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Wildlife

Study shows how climate affects biodiversity
April 16, 2015 03:18 PM - Uppsala University via AlphaGalileo

A key question in the climate debate is how the occurrence and distribution of species is affected by climate change. But without information about natural variation in species abundance it is hard to answer. In a major study, published today in the leading scientific journal Current Biology, researchers can now for the first time give us a detailed picture of natural variation.

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Five Years and Counting: Gulf Wildlife in the Aftermath of the Deepwater Horizon Disaster
April 17, 2015 09:37 AM - National Wildlife Federation

Five years after the Deepwater Horizon rig exploded, sending oil into the Gulf of Mexico for 87 days, wildlife are still struggling. The Gulf, with its deep waters, sandy beaches, lush wetlands and coral reefs, is a vast system that supports more than 15,000 species of wildlife – fish, birds, marine mammals and many, many others.

A new report from the National Wildlife Federation looks at how 20 types of wildlife that depend on a healthy Gulf are faring in the wake of the BP oil spill. The full extent of the spill’s impacts may take years or even decades to unfold, but Five Years & Counting: Gulf Wildlife in the Aftermath of the Deepwater Horizon Disaster examines what the science tells us so far.

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SPOTLIGHT

The importance of methane seeps in microbial biodiversity of sea floor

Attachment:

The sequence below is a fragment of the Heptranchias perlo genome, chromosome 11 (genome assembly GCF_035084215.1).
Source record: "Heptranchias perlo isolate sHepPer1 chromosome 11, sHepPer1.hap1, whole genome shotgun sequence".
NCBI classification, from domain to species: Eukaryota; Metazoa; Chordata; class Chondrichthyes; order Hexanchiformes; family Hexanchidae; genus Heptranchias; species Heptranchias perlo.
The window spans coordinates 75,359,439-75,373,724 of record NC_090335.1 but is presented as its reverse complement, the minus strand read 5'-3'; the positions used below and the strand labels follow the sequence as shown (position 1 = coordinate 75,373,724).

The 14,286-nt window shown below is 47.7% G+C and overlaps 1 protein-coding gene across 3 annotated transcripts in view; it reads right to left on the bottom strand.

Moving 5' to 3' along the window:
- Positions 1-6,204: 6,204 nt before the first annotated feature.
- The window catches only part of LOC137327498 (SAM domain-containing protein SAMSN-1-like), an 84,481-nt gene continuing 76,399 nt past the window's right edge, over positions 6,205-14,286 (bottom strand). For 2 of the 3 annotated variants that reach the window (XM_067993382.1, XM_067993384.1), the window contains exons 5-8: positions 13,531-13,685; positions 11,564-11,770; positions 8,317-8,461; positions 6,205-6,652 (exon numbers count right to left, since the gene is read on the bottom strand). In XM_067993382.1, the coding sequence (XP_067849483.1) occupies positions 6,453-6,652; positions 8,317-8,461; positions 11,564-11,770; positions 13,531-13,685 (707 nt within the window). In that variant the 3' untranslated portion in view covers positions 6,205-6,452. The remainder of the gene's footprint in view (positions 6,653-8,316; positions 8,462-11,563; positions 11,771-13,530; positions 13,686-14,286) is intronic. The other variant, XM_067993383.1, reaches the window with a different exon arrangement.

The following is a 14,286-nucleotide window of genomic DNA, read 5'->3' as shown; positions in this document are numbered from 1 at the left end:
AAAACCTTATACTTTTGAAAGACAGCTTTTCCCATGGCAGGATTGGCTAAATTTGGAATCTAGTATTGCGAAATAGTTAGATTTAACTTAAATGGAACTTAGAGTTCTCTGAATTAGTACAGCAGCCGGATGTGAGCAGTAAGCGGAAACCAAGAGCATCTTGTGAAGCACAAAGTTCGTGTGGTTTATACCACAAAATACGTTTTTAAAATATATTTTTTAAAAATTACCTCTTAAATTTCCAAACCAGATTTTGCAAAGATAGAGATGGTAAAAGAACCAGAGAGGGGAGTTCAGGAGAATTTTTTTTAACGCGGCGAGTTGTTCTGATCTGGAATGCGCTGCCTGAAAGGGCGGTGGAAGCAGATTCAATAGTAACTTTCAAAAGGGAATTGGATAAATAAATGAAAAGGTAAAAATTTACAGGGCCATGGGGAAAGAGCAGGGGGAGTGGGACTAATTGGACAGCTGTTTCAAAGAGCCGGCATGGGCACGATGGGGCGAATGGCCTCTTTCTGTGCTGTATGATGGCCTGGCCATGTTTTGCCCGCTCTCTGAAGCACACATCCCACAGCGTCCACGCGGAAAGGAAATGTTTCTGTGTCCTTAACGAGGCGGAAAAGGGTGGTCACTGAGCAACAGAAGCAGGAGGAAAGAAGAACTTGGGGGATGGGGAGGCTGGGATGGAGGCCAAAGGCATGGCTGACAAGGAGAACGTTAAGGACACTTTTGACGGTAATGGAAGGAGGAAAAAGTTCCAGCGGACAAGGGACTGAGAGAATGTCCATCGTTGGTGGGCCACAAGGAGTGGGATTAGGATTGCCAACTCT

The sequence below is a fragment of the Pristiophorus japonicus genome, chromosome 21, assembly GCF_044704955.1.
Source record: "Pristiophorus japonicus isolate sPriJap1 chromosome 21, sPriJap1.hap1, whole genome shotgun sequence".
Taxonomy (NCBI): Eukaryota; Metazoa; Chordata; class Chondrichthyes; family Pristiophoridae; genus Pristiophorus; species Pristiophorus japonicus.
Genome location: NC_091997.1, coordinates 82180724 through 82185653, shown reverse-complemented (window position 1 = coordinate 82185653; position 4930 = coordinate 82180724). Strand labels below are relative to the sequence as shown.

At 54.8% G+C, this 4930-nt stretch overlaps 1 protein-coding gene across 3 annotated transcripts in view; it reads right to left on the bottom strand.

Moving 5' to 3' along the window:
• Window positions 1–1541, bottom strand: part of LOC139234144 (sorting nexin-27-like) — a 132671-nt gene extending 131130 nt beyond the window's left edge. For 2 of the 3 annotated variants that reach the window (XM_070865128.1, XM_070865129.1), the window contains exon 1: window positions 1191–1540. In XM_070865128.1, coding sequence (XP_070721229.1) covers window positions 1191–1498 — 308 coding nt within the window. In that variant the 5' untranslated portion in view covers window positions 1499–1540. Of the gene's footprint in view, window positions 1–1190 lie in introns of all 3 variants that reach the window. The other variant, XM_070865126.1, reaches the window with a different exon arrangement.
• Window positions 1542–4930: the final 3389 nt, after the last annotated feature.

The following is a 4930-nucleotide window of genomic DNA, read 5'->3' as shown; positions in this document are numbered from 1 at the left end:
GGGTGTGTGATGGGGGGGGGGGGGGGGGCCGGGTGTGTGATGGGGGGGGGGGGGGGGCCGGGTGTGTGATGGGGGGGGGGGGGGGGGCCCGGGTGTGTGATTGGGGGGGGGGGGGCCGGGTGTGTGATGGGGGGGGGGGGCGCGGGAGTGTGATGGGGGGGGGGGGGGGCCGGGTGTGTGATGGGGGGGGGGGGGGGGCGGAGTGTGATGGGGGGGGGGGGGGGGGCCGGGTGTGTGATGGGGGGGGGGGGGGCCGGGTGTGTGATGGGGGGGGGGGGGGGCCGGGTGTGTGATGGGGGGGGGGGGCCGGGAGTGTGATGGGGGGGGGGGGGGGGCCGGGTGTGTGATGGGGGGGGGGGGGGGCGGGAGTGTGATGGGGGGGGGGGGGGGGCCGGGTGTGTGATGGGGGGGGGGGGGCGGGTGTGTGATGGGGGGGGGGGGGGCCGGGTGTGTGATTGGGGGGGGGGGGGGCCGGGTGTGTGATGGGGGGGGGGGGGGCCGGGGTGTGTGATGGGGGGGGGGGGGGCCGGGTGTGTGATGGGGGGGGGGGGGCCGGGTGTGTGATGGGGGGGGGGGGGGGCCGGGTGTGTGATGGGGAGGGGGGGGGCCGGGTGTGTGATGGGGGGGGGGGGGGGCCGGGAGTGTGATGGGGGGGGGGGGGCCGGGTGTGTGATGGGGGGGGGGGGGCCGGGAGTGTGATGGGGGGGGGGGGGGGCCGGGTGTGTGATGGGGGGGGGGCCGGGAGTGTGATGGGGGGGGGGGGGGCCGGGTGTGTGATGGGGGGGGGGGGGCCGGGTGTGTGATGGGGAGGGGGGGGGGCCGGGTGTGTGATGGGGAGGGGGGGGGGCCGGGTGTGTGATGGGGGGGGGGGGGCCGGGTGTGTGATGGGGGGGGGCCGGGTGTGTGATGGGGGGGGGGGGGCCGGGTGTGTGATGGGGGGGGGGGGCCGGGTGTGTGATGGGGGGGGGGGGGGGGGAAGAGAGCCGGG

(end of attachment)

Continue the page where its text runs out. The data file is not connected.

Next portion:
University of Delaware

A new study “provides evidence that methane seeps are island-like habitats that harbor distinct microbial communities unique from other seafloor ecosystems." These seeps play an important role in microbial biodiversity of the sea floor.

Methane seeps are natural gas leaks in the sea floor that emit methane into the water. Microorganisms that live on or near these seeps can use the methane as a food source, preventing the gas from collecting in the surrounding hydrosphere or migrating into the atmosphere.

“Marine environments are a potentially huge source for methane outputs to the atmosphere, but the surrounding microbes keep things in check by eating 75 percent of the methane before it gets to the atmosphere. These organisms are an important part of the underwater ecosystem, particularly as it relates to global gas cycles that are climate important in terms of greenhouse gas emissions,” said University of Delaware assistant professor of marine biosciences, Jennifer Biddle.

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Monoculture Threatens Margaritas

April 15th, 2015
Tequila’s soaring popularity is creating agricultural risks that may force its own collapse if current production practices continue.
To read the full post and comment, visit the ENN Community Blog

15 Practical Tips for Sustainable Travel

April 13th, 2015
With more than a billion people traveling each year, how can we see the world without destroying it? The answer is sustainable travel or simply put, traveling responsibly.
To read the full post and comment, visit the ENN Community Blog

How Urbanization Affects the Environment

April 6th, 2015
By 2050 it is predicted that up to 85% of the world will be urbanized and it is important this development is managed carefully so the detrimental effects are minimized. How will this affect wildlife when in the United States 275 species are already endangered as a result of urbanization?
To read the full post and comment, visit the ENN Community Blog

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